Reexamining History at AJFF
The 12th annual Austin Jewish Film Festival offered up yet another nicely curated slate of movies-with-a-Jewish-nexus for a broad range of ages and cinematic tastes, from serious docs like the eyebrow-raising Imaginary Witness: Hollywood and the Holocaust (2004) to more haimish fare like Hava Nagila: The Movie (2012) and The Sturgeon Queens (2013).
Many of the films were foreign-made – and not only from Israel – something that always adds a healthy remove and perspective to the American Jewish experience. One of this year's foreign film highlights was a Polish drama, Aftermath (2013), written and directed by Wladyslaw Pasikowski, set in present-day Poland but inspired by a 1941 wartime pogrom that took place in Jedwabne, Poland.
Until the publication in 2000 of Polish-born Princeton historian Jan T. Gross' book, Neighbors: The Destruction of the Jewish Community in Jedwabne, Poland, the official party line written by Poland's post-war Communist regime was that the Nazis were the perpetrators of the unspeakably savage massacre of 1,600 Jewish men, women and children who'd lived peaceably for generations alongside their Polish neighbors in Jedwabne and other nearby villages. Neighbors revealed that, in fact, it was not the SS but the Poles who'd turned on their own Jewish neighbors, torturing and humiliating them, raping and beheading women and trampling babies to death before herding the rest into a barn, drenching them in kerosene and torching the barn. Loud music was played to drown out the victims' screams while crowds looked on, laughing as their neighbors were incinerated. Gross' book sparked outrage and accusations of slander from Poland's right-wing, ultra-Catholic nationalists: Poland, or so the revisionist narrative went, lost 20% of its population during the war, it was clearly a Nazi victim and not a perpetrator of the extermination of the three million of its Jewish citizens included in that total. Fortunately, Neighbors also sparked a re-examination of the country's relationship to its Jewish population and the effects on it of the country's entrenched anti-Semitism. Pasikowski's film is an example of just that.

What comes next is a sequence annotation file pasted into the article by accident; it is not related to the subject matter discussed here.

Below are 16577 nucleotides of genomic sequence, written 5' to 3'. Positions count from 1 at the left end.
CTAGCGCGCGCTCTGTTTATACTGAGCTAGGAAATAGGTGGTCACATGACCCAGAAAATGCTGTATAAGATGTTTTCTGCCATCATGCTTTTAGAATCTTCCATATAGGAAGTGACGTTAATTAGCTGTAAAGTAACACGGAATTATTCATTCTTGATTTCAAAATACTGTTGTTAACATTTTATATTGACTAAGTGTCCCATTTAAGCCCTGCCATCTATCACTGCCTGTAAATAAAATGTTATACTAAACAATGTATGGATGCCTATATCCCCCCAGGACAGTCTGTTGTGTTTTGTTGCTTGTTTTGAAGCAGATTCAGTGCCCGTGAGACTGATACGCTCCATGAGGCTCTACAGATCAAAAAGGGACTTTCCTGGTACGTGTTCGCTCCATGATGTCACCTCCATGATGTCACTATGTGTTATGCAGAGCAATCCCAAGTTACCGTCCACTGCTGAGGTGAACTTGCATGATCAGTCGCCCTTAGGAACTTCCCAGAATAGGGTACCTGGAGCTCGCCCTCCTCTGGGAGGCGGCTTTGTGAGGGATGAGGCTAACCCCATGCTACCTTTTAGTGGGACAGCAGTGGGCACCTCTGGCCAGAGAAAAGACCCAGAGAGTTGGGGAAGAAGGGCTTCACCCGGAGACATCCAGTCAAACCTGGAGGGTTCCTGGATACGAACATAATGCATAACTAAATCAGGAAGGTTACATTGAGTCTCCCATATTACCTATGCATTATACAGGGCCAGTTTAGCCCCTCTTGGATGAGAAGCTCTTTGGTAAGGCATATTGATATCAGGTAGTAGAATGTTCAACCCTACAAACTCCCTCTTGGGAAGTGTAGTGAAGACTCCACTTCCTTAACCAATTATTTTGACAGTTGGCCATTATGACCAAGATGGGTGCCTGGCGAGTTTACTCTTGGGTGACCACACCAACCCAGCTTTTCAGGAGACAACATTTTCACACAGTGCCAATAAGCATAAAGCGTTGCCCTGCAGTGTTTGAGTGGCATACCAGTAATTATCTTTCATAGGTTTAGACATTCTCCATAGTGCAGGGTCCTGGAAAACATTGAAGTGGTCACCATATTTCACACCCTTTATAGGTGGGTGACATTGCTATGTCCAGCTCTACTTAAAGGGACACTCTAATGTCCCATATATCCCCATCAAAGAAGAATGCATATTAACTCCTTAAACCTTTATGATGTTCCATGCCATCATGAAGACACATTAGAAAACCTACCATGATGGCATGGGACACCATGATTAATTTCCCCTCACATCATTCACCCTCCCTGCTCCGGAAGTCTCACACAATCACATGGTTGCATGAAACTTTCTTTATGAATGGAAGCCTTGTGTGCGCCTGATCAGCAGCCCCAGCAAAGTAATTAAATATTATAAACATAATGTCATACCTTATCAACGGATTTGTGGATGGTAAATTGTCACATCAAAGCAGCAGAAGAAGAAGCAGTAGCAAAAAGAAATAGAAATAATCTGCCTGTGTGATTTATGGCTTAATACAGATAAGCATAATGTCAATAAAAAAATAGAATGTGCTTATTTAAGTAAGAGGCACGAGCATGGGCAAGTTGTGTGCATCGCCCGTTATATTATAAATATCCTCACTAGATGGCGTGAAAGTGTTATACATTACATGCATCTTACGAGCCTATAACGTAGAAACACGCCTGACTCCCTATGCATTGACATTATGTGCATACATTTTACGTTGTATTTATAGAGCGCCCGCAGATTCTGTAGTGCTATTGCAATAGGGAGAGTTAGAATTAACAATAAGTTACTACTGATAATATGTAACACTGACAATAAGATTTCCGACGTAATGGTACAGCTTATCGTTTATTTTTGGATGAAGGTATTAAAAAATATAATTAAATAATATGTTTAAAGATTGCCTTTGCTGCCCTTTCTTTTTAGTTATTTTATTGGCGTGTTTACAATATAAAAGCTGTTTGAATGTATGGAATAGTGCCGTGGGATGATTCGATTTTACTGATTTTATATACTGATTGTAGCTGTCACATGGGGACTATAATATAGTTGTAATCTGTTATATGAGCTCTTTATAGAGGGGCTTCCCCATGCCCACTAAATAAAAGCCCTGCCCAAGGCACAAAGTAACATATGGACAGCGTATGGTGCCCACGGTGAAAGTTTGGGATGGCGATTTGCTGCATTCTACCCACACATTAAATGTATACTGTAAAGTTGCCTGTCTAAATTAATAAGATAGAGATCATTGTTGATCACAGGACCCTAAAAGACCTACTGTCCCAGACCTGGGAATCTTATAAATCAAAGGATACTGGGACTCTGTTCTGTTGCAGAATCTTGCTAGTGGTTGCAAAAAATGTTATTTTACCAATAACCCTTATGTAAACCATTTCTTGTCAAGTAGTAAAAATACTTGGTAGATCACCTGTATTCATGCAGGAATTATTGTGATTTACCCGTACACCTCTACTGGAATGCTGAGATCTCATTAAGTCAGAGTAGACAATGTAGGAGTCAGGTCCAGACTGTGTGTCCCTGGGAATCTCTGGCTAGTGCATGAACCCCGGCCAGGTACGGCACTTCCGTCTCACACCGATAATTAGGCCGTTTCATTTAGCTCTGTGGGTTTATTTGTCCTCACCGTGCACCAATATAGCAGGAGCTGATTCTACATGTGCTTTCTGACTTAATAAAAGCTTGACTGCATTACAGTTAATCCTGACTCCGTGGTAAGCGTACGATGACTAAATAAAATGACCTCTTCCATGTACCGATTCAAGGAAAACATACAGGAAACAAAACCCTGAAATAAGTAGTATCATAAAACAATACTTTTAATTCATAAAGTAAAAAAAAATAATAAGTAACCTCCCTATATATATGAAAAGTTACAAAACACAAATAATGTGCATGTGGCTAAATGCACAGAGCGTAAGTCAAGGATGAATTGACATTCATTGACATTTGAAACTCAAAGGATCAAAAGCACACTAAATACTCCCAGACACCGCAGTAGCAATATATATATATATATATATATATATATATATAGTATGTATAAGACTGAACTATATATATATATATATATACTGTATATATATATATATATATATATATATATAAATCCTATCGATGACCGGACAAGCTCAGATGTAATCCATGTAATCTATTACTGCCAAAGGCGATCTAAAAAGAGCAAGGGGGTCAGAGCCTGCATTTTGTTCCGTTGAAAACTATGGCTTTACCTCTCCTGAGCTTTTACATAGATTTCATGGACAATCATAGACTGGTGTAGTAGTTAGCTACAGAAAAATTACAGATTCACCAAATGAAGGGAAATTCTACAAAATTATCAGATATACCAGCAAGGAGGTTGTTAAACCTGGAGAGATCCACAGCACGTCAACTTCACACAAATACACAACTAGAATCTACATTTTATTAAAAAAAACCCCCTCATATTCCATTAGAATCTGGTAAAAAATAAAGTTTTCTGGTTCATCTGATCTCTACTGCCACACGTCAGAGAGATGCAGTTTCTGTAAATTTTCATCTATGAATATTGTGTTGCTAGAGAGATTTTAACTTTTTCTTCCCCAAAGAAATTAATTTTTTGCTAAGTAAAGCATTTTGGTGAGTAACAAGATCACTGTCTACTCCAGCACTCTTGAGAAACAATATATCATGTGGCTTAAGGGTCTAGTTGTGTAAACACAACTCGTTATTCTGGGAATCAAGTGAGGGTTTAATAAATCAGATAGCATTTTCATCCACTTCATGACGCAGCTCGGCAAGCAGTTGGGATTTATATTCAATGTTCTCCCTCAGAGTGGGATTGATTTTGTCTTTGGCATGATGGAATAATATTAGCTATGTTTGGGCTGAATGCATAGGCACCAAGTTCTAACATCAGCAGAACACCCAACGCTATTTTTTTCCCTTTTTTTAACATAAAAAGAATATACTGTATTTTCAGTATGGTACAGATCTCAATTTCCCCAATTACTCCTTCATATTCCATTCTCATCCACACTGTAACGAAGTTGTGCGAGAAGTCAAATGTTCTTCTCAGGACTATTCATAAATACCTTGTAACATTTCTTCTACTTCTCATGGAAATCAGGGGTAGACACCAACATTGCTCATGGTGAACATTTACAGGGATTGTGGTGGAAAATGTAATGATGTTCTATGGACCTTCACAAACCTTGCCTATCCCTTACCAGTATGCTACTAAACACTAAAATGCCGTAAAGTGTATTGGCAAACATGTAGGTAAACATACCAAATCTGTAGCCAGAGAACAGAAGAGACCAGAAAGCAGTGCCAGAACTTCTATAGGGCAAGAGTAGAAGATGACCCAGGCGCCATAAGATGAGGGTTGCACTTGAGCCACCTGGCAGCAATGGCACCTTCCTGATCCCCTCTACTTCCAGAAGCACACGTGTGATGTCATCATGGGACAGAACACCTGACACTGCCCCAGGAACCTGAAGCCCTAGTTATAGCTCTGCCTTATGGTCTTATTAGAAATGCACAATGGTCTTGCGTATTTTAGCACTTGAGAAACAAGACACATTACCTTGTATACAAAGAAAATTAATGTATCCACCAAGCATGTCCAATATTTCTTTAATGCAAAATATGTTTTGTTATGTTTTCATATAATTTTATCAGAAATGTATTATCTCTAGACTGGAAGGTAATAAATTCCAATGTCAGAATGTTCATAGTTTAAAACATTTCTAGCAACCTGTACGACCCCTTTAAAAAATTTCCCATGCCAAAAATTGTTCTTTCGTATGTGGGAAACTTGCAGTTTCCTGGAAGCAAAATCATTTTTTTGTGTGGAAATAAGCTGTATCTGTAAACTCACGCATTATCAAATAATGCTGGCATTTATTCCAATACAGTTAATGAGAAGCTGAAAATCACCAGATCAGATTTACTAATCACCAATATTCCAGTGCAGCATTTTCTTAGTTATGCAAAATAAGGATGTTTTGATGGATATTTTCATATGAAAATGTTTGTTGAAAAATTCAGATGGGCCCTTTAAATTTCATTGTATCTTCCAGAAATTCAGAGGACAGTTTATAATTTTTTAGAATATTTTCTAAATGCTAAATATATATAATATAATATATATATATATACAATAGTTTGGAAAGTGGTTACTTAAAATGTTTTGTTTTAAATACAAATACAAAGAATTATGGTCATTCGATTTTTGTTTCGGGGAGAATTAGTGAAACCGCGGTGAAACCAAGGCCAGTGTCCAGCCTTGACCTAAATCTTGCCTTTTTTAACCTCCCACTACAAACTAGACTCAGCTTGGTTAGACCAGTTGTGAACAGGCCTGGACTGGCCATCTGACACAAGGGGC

Aftermath tells the fictional story of two Polish brothers from the same impoverished region as Jedwabne, one of whom has been targeted by his Klan-like neighbors for reclaiming headstones which had been stolen from Jewish cemeteries and re-purposed for road paving. His casually anti-Semitic brother, who'd long ago left Poland for Chicago, returns to see what's up with his brother and his puzzling obsession. In the end, they crash into the horrific truth behind the historical cover-up and its far-reaching implications.
While Aftermath, which pulls no punches, was received in Poland with praise from some quarters, it triggered the same explosive reaction from the nationalistic and right-wing press that Gross' book had ignited a decade earlier. The film's lead, Maciej Stuhr, received death threats and was demonized even in the mainstream press, the film itself slammed as part of a Jewish conspiracy (that old canard) to defame the country. The film's producer, Dariusz Jabloński, in a filmed Skype interview conducted by Austin Polish Film Festival Director Mary Gawron and shown at the AJFF screening, described the seven long years it took him to finally procure funding – even from film industry-friendly government sources – and the many obstacles he had to overcome to get the film made.
Plus ça change.